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Rose Rose I Love You
April 18, 2014 8:54 PM   Subscribe

In 1952 Malaya, cabaret dancer Rose Chan's bra snapped on stage. Noticing the enthusiastic response from the audience, she decided to capitalise on this, and transformed herself into Malaysia's first (and so far only) Queen of Striptease. (Many of these links have NSFW pictures) posted by divabat (13 comments total) 38 users marked this as a favorite

 
It's surprising how conservative Malaysia is becoming. I was talking with a nice (Muslim) lady from Tampin who talked about how they raised pigs right outside of town when she was growing up and the kids would play with them. Now, obviously, that sort of thing wouldn't fly.

Interesting stuff, divabat.
posted by Literaryhero at 1:31 AM on April 19 [1 favorite]


This is a great post not just because I've been utterly oblivious about Rose Chan but also because the parallels I'm seeing to Iran and how much a country can regress freedom-wise in so short time.

divabat, I'm very grateful you're around here to provide much needed perspective!
posted by Foci for Analysis at 1:34 AM on April 19


her famous python-wrestling act

Know what I mean, nudge, nudge, say no more.
posted by fairmettle at 2:45 AM on April 19


....talked about how they raised pigs right outside of town when she was growing up and the kids would play with them. Now, obviously, that sort of thing wouldn't fly.

You're telling me that pigs used to fly?
posted by Kirth Gerson at 4:43 AM on April 19 [4 favorites]


What a fascinating life. It's a shame the movie apparently got derailed, her story sounds positively cinematic.
posted by EvaDestruction at 4:59 AM on April 19


"That’s why she thought that everybody else who’d stripped had no standard. That it was all a low cost prostitute thing and they were all just dancing to get men,” Rajendra says. “She always kept her audience titillated – the suspense was always there. And that’s why she was so successful.”

Interesting post. But a bit nostalgic for a past that was probably no better than the present. It seems she had some pretty illiberal views herself, was only in it for the money, and not really a champion of sexual liberation, but smart enough to profit from the repression her act needed to attract a paying audience. Entirely laudable as a clever entertainer and a smart businessperson and that's not bad at all.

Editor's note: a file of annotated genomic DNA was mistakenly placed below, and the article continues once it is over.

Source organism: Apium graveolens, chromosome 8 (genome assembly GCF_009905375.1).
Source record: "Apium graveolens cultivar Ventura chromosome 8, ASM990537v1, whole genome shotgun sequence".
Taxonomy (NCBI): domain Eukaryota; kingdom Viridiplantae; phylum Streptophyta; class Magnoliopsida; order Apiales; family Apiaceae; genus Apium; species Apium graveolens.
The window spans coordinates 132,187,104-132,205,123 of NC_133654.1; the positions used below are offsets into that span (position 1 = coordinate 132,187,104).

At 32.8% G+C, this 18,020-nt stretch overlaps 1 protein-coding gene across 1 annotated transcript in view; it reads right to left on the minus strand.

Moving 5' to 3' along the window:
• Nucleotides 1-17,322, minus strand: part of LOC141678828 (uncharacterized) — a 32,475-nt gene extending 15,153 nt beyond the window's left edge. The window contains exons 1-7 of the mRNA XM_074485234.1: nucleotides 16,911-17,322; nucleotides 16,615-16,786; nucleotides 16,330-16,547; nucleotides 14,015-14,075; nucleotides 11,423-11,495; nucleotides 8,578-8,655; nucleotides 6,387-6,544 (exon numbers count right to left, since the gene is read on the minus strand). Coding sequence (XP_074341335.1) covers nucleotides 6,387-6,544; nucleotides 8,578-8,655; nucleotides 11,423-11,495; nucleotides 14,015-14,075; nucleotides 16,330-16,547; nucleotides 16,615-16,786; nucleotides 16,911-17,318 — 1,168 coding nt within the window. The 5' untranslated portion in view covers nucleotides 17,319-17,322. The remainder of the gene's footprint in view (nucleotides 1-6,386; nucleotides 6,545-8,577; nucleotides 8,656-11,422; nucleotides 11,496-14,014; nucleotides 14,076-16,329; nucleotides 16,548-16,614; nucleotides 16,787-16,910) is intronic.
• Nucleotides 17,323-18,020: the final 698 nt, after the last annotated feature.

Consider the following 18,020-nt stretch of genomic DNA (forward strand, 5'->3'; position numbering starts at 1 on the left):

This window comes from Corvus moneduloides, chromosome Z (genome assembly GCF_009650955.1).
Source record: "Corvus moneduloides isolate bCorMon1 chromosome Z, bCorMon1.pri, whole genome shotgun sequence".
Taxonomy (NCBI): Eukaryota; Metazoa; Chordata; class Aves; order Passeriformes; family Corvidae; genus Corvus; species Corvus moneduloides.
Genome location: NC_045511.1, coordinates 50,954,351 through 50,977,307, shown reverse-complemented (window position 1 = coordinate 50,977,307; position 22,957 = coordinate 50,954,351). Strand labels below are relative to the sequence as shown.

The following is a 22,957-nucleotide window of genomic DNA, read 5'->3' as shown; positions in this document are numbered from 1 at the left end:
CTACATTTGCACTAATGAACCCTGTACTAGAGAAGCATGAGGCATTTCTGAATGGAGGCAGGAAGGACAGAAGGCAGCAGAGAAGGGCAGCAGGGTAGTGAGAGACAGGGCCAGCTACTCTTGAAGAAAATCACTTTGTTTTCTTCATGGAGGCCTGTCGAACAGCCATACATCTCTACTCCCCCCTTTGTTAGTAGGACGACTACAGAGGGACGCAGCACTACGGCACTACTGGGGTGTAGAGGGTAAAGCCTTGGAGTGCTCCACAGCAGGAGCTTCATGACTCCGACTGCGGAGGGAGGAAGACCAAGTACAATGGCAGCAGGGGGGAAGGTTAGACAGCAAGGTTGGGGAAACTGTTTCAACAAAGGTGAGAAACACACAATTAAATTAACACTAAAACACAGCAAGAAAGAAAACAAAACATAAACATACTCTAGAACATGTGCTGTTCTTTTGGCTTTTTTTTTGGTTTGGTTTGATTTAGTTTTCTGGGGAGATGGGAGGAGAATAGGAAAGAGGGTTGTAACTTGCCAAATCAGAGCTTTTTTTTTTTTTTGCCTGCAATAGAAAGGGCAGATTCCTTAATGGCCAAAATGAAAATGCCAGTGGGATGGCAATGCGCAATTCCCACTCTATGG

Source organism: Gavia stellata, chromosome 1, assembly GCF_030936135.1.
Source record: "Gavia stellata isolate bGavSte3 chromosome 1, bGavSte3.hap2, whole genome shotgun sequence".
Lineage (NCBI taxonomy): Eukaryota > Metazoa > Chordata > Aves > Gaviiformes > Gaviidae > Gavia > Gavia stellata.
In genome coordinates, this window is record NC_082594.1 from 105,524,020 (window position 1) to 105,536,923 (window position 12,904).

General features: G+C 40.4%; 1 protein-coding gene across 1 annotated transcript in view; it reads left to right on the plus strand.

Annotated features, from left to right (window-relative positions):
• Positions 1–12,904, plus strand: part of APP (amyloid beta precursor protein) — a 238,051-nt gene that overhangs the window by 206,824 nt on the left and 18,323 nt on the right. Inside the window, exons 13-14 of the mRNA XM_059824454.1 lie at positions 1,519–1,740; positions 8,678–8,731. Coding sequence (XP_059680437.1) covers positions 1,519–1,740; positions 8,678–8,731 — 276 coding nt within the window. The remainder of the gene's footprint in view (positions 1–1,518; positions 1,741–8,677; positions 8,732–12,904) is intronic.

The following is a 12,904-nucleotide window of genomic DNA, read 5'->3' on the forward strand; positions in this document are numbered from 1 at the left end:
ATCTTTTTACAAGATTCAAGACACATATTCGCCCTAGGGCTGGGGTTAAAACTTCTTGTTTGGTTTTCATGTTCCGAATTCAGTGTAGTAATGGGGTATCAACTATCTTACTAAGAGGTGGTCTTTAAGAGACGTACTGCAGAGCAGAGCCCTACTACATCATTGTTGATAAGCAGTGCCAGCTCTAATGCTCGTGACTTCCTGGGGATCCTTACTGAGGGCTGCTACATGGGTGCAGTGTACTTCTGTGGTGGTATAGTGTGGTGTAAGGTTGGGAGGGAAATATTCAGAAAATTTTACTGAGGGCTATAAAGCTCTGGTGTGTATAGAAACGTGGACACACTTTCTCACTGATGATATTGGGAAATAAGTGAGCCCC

posted by three blind mice at 7:29 AM on April 19


the parallels I'm seeing to Iran and how much a country can regress freedom-wise in so short time.

This suggests a nostalgia for the Shah's brutal despotism poorly supported by real Iranian history.
posted by howfar at 9:08 AM on April 19


The wikipedia entry gives a description of her show. Inserting a banana in her vagina is something you can still see today (the Bananenbar in Amsterdam specializes in that very thing), but pulling out a string of razor blades from her vagina seems awful.
posted by Houstonian at 9:33 AM on April 19


It's unfortunate that she's not as supportive of her fellow strippers simply because she was more artistic - but it's a common sentiment I hear from the burlesque world and can be a source of tension.

Here's something to reflect the changing social mores of Malaysia: I do burlesque too. I may be Malaysia's only other international burlesque performer.* I offered to do a burlesque performance for the closest thing Malaysia has to a Pride parade. Now mind you, a majority of the attendees would have been liberal urbanites. The organizer turned me down, saying that Malaysians "weren't ready for this sort of thing".

So they'd be more ready in the 50s and 60s rather than now?!